Do my kids need a variety of toys?

Yes and no. This isn’t even half of the toys that he has and it’s still an overload.

My husband and my mother spoil Nathan to the core and sometimes that’s okay, but there are limits.

I can understand that many say that the more toys, the more variety they can choose from to keep busy…

Hmmmm… Well… In my experience God has taught me 4 key lessons about children and toys.

Lesson #1
When we buy our children toys, we expect them to know how to play with them. We hand a toddler a car toy for the first time and we assume that he knows what to do with it. We hand our little girl a baby doll and we assume she knows how to play with it.

WE ARE WRONG. As parents we are teachers and we must teach our children how to play with their toys.

We assume that our children know the meaning of toys simply because it’s obvious to us. We are wrong again for assuming. We forget that a child’s first encounter with a toy is that, a first encounter. It is up to us to take the time, known as “floor time” or whatever you want to call it, to teach, interact and enjoy quality time with our little ones.

Let’s remember that a child’s world is a world of play and discovery. Let’s embrace this period of our children’s childhood by having fun, tapping into to our inner child, and teaching them how to use the toys that they have.

Lesson #2

God has shown me that my husband and I would find ourselves buying toys simply because we felt that by buying a variety our son would be so busy that I would be able to do house chores with little interruptions.

Wow was I wrong. My hubby and I came across lesson #2. Our son looked for us to play. Well, duh you may say, but as first time parents we were oblivious to the fact that the more toys he had the more he wanted us to play with him. Then we realized something even worse, we would buy him toys to replace our presence.

As soon as God showed me this, I engaged in his world even more. My husband did the same after he understood that one of our son’s love languages was quality, floor time surrounded by a sea of toys. We used play time to teach him about many different topics and fun ways to play with his figures.

Our son was the happiest when we were involved and fully engaged in his world of play whether it was pretend play, painting, finger painting, building blocks etc. You name it.

Lesson #3

Once I noticed that I could no longer keep all his toys in his room and had to find storage units to allocate them in the living room, enough was enough. So many toys and he only played with a quarter of the toys that he had. What’s even funnier is that his favorite toys were and continue to be these little tiny figures yet we were buying him huge active toys.

We learned that children are simple and we are the ones that exaggerate or assume that the bigger the toy, the better.

God showed me that the reason why we saw it this way was because as children, deep inside, we wished we would’ve had more. God made me accept that, that’s not always the case for our children. As parents we want to give our children what we did not have and although it’s okay to spoil our children there are limits. We should buy our children educational toys, books and the toys that we see are the most attractive to them with limitations of course.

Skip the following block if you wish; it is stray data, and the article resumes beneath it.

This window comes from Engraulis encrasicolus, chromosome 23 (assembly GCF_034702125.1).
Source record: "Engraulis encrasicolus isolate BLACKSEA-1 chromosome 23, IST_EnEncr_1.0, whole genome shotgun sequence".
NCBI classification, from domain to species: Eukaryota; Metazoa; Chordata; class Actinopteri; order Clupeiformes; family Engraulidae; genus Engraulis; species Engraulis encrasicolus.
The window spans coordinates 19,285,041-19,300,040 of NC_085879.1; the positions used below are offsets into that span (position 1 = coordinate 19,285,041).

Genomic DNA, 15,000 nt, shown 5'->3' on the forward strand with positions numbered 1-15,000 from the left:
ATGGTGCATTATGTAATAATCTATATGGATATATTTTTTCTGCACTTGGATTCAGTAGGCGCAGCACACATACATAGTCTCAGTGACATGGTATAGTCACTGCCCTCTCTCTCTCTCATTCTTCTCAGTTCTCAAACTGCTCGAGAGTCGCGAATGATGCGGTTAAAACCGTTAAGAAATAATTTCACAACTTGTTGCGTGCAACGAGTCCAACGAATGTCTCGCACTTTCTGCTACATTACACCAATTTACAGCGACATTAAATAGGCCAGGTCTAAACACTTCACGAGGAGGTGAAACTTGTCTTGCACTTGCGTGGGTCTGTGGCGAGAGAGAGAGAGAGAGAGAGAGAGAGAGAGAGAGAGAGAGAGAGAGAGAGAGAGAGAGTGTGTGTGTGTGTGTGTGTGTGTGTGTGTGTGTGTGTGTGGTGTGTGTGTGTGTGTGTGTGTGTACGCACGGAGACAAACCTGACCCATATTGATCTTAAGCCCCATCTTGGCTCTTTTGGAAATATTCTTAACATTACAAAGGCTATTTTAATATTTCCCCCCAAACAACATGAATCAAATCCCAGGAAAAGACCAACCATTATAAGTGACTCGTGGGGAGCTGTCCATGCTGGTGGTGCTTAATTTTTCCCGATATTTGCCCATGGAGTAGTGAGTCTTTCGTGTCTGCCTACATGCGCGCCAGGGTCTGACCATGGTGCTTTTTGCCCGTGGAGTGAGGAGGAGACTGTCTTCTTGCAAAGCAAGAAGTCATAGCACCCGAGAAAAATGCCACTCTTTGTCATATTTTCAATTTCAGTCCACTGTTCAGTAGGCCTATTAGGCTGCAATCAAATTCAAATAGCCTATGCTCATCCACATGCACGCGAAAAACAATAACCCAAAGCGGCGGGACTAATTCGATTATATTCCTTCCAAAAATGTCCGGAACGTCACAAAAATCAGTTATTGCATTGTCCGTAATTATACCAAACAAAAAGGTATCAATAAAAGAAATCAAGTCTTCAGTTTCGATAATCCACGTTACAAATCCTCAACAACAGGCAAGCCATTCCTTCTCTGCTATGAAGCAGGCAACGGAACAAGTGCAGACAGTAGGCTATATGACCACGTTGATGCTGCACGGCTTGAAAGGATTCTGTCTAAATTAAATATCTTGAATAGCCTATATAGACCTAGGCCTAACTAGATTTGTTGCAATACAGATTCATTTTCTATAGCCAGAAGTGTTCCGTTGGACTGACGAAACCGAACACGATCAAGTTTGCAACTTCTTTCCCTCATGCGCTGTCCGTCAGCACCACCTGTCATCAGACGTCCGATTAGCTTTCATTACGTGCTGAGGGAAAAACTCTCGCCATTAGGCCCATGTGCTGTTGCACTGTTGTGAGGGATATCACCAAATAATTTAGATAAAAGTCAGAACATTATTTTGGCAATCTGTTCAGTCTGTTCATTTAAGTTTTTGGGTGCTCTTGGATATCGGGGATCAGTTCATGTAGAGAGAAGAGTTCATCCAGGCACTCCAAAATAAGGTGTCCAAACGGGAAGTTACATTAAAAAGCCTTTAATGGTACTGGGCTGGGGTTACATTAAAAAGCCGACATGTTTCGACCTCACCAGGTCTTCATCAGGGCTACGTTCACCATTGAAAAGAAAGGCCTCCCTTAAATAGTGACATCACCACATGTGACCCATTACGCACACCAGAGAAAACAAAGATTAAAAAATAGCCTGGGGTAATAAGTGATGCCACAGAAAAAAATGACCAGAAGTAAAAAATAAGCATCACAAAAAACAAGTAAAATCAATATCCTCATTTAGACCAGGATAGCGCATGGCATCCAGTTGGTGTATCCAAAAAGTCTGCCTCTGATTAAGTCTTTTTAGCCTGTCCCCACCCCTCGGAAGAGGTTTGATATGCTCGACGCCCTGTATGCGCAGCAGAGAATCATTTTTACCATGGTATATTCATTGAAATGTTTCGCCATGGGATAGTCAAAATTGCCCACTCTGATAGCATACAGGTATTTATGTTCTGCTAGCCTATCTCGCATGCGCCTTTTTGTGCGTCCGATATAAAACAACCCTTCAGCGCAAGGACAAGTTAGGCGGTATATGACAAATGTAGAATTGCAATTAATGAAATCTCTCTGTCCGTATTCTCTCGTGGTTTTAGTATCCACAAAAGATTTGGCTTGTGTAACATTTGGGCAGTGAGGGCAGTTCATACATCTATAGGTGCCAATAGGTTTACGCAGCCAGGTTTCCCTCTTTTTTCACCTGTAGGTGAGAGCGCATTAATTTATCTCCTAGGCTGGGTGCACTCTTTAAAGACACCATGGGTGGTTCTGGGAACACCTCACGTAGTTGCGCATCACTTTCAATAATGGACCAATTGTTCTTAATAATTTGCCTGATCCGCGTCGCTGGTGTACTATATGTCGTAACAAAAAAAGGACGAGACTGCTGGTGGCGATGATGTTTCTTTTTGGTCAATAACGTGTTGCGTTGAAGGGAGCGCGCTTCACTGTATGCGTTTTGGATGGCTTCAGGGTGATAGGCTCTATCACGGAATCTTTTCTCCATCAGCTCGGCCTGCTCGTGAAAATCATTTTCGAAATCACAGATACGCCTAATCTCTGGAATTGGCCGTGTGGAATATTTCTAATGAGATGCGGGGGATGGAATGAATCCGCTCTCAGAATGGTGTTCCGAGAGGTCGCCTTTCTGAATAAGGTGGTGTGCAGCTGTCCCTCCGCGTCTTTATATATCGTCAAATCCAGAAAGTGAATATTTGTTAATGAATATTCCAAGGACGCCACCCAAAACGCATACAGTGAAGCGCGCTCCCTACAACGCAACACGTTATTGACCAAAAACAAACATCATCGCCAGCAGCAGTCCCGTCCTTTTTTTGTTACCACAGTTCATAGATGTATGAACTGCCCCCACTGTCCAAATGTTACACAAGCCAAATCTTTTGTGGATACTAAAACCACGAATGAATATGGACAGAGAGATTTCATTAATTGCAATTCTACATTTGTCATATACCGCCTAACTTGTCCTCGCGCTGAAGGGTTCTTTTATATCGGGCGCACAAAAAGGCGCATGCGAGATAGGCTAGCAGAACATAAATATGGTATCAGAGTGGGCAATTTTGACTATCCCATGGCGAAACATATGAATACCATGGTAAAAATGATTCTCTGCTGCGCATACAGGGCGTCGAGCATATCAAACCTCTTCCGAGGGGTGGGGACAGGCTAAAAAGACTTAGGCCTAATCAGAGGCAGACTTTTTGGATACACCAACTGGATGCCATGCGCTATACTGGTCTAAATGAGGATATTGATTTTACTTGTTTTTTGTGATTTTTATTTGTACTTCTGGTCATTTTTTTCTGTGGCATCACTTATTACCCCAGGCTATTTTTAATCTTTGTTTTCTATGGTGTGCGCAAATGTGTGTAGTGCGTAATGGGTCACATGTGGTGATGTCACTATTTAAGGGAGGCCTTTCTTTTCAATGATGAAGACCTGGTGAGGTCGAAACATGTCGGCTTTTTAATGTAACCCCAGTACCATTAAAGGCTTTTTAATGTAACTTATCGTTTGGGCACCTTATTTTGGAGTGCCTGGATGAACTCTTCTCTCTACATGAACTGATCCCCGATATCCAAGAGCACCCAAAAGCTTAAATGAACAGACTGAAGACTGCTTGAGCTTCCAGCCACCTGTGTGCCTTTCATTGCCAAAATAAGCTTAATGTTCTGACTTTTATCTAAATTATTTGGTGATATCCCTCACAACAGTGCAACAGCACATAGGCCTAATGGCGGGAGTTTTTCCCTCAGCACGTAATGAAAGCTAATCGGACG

Children do not need quantity. What they do need is tons of quality time with their parents while playing with their toys.

Children will be happy playing with boxes, empty water bottles, toilet rolls, and disposable cups, AS LONG as their playing with mommy and daddy.

Lesson #4

Eye contact. The reason why toddlers repeat things a hundred times is because they feel invisible and as if their voice isn’t being heard. They’re right we often ignore our children or we speak to them while giving them our backs. To children communication is translated as face to face interaction, which is how it should be, otherwise they will say mom a hundred times until they get you to look at them. Really look at them.

Making eye contact with our little ones assures them that we are fully engaged in their needs.

Making eye contact reassure them that they are important.

Making eye contact makes them feel loved.

What’s funny about this is that it should be obvious, but it’s not. It took me a lot of practice and living intentionally in order to look at my son in the eyes every time he speaks to me.

What’s even more humorous is that we get angry when our spouse doesn’t make eye contact during a conversation. But, why do we do it to our little ones?

Is it because we believe or assume that they don’t notice?

As parents lets encourage each other and live conscious lives. If we can grow as individuals and see our own flaws we can help positively influence everyone around us especially our little ones, our legacy.

Many Blessings!

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Categories: Christianity, Parenting

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